Test: 10,000 Miles in Honda’s Ridgeline

honda-ridgeline-frontWe’ve been driving Honda’s second-generation Ridgeline for some 10,000 miles now and have to say it has certainly got our attention. Actually, it first raised its profile with us in a big way as the Ridgeline beat out some pretty high-profile pickup competition when named Green Car Journal’s 2017 Green Truck of the Year™ at the San Antonio Auto & Truck Show. Over the months it has definitely lived up to all expectations.

The thing about the Ridgeline is that it’s a truck in every way – functional, durable, and capable in every respect – but there’s no ride penalty at all. It’s not that modern body-on-frame pickups haven’t come a long way over the years. They have, in meaningful ways that have brought much-improved ride and handling to the breed, to the point where pickups have become a second ‘car’ for countless families from rural environs to city streets.

honda-ridgeline-instrument-panelStill, the Ridgeline is different since it shares the Honda Pilot SUV’s lightweight and rugged unibody construction. Because of this the Ridgeline rides like a car rather than a truck, even as it delivers traditional pickup styling, a 1500-pound cargo capacity with its 5.3-foot cargo box, and up to 5,000 pounds of towing capability. We can’t overstate how important this may be to buyers who want the traditional capabilities offered by pickups but desire the ride comfort and handling of a car.

Also important is the Ridgeline’s impressive power and handling. Its 3.5-liter V-6 engine and six-speed automatic transmission have consistently provided all the power needed under the varied driving conditions we’ve experienced over the months. The Ridgeline has delivered fuel efficiency pretty consistent with its EPA estimates of 19 mpg in the city and 26 mpg on the highway, driving on regular 87 octane fuel. The pickup’s 19.5-gallon fuel tank provides about 370 to 450 miles of driving between fill-ups, depending on the mix of city/highway travel and driving habits.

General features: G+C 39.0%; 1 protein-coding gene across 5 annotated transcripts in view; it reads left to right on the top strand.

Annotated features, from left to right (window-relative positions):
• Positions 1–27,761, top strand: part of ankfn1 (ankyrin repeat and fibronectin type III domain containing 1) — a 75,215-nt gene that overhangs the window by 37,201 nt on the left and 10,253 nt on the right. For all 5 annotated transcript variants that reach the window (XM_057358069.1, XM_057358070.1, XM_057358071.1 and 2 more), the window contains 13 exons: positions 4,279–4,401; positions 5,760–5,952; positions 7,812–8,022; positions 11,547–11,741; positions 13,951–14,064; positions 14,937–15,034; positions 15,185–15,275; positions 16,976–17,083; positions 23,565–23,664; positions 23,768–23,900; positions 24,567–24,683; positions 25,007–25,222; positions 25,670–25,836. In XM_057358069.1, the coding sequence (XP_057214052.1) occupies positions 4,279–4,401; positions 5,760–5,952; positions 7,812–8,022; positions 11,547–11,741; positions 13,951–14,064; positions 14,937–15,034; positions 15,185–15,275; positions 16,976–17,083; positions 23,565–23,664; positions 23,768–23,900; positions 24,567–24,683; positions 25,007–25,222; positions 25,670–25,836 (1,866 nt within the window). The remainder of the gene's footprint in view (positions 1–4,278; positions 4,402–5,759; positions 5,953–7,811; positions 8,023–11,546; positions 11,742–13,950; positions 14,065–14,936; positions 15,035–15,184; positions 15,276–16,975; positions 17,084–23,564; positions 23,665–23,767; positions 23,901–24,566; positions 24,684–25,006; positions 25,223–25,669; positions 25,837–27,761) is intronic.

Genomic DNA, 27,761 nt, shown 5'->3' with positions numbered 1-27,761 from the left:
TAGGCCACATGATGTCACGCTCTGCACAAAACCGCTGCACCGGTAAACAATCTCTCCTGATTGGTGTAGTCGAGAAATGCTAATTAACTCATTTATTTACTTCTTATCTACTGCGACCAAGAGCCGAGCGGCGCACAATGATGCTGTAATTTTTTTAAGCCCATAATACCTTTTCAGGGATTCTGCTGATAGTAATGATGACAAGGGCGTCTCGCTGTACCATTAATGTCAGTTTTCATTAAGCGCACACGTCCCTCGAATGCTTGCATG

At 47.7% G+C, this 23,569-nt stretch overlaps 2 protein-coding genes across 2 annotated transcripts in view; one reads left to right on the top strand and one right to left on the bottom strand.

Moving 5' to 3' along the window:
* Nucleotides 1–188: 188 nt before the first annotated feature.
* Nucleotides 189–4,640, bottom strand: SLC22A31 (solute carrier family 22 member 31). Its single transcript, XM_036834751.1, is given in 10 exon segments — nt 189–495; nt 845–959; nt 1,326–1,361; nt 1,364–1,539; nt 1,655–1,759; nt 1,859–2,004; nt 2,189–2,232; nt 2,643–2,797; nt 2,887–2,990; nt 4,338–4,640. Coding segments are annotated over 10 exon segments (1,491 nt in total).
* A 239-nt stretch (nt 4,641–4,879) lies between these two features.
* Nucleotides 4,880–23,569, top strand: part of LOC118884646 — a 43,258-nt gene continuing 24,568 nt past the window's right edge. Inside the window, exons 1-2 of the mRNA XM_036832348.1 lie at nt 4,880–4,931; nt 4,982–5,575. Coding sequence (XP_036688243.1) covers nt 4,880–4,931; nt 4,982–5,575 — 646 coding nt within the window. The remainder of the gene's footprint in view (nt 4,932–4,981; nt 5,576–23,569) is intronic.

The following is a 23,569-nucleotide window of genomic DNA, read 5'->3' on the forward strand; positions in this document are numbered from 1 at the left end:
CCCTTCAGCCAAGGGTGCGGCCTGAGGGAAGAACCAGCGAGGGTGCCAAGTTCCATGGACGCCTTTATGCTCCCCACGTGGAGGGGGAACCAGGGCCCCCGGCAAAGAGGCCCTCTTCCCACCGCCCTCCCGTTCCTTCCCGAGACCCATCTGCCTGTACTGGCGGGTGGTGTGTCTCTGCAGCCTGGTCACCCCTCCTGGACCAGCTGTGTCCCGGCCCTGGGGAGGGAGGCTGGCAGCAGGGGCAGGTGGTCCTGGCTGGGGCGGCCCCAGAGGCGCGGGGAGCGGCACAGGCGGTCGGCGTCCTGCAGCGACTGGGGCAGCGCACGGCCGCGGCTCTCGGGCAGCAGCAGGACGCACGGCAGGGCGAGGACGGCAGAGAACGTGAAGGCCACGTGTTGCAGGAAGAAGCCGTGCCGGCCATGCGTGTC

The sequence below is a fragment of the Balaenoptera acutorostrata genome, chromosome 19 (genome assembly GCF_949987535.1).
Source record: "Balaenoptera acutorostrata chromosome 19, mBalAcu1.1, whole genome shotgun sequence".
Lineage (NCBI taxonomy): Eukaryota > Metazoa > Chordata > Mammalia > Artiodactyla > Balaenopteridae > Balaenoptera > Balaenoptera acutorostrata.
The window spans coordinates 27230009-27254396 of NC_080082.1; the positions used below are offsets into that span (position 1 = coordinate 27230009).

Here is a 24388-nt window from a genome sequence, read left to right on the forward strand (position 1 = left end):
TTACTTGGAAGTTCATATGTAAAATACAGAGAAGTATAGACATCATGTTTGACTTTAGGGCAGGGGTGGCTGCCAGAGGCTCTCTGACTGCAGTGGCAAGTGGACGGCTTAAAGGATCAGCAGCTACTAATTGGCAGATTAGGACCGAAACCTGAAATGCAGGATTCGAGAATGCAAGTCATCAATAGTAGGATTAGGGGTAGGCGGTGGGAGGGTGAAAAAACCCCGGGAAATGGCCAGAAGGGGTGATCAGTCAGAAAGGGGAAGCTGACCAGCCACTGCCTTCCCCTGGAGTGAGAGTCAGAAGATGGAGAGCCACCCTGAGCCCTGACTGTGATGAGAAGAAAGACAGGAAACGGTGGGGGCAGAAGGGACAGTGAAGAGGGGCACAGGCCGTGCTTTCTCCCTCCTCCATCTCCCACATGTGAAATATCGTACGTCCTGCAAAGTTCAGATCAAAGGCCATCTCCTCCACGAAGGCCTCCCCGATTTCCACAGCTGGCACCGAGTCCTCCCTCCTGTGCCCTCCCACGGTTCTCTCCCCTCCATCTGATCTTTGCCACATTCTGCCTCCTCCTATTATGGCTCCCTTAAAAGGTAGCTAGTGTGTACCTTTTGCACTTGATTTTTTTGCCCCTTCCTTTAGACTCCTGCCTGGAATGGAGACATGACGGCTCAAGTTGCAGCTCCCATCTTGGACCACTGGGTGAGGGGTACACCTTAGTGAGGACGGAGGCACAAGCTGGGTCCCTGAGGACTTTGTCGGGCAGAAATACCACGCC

ridgeline-seats-folded-up-1Our long-term test example is the Ridgeline Black Edition, which provides a sharp black exterior, wheels, and interior along with an array of added niceties plus all-wheel drive, the latter an important feature to those who often drive in less-than-desirable weather conditions. Like all other Ridgelines, our Black Edition is a four-door crew cab with seating for five and plenty of interior room. Especially welcome are the split fold-up rear seats that allow for configuring the rear area for people, cargo, or both as needed.

Featuring the same kind of highly-desired on-board electronics and connectivity as passenger cars and crossover/SUVs is also important to a pickup’s success story, and we’ve found the Ridgeline to definitely deliver here. The Black Edition is equipped with Adaptive Cruise Control, Lane Keeping Assist, Blind Spot Information System with Cross Traffic Monitor, and more. An 8-inch touchscreen display features Apple CarPlay, Android Auto, and HondaLink satellite navigation with voice recognition. We have benefitted from all of these save for Android Auto, since our crew carries iPhones.

honda-ridgeline-tailgateAlong with all this, we’ve been enjoying some of the Ridgeline’s unique features during our regular commutes and road trips. We can’t say enough about the dual-action tailgate that either drops down or swings to the side as needed, with the swing-out action our default 90 percent of the time. The lockable trunk in the truck bed is also a favorite for stashing all kinds of necessities for our drives.

We’ll follow up with a wrap-up of our long-term test experience with the Honda Ridgeline soon, so stay tuned.

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